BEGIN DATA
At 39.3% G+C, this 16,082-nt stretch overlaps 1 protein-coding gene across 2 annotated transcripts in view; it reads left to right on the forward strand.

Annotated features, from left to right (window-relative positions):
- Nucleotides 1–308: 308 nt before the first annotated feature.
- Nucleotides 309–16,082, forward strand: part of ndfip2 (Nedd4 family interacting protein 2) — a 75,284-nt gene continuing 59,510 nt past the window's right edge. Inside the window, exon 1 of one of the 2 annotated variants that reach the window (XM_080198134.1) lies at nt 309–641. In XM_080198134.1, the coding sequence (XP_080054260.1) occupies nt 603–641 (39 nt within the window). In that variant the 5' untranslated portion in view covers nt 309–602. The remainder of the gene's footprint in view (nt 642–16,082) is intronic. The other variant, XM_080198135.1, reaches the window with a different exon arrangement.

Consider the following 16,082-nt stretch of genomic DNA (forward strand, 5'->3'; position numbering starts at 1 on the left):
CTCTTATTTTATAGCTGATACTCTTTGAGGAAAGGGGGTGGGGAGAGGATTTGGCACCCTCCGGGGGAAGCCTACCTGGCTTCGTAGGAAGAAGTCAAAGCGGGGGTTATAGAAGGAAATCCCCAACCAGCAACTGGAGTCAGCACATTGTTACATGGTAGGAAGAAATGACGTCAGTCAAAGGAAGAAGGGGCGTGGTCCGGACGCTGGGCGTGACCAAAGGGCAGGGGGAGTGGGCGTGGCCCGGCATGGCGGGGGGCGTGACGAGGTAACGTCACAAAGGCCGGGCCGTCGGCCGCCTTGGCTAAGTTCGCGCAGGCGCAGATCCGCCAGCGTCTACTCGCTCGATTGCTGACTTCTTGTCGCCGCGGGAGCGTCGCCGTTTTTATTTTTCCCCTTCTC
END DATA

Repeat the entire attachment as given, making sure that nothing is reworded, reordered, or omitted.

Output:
At 39.3% G+C, this 16,082-nt stretch overlaps 1 protein-coding gene across 2 annotated transcripts in view; it reads left to right on the forward strand.

Annotated features, from left to right (window-relative positions):
- Nucleotides 1–308: 308 nt before the first annotated feature.
- Nucleotides 309–16,082, forward strand: part of ndfip2 (Nedd4 family interacting protein 2) — a 75,284-nt gene continuing 59,510 nt past the window's right edge. Inside the window, exon 1 of one of the 2 annotated variants that reach the window (XM_080198134.1) lies at nt 309–641. In XM_080198134.1, the coding sequence (XP_080054260.1) occupies nt 603–641 (39 nt within the window). In that variant the 5' untranslated portion in view covers nt 309–602. The remainder of the gene's footprint in view (nt 642–16,082) is intronic. The other variant, XM_080198135.1, reaches the window with a different exon arrangement.

Consider the following 16,082-nt stretch of genomic DNA (forward strand, 5'->3'; position numbering starts at 1 on the left):
CTCTTATTTTATAGCTGATACTCTTTGAGGAAAGGGGGTGGGGAGAGGATTTGGCACCCTCCGGGGGAAGCCTACCTGGCTTCGTAGGAAGAAGTCAAAGCGGGGGTTATAGAAGGAAATCCCCAACCAGCAACTGGAGTCAGCACATTGTTACATGGTAGGAAGAAATGACGTCAGTCAAAGGAAGAAGGGGCGTGGTCCGGACGCTGGGCGTGACCAAAGGGCAGGGGGAGTGGGCGTGGCCCGGCATGGCGGGGGGCGTGACGAGGTAACGTCACAAAGGCCGGGCCGTCGGCCGCCTTGGCTAAGTTCGCGCAGGCGCAGATCCGCCAGCGTCTACTCGCTCGATTGCTGACTTCTTGTCGCCGCGGGAGCGTCGCCGTTTTTATTTTTCCCCTTCTC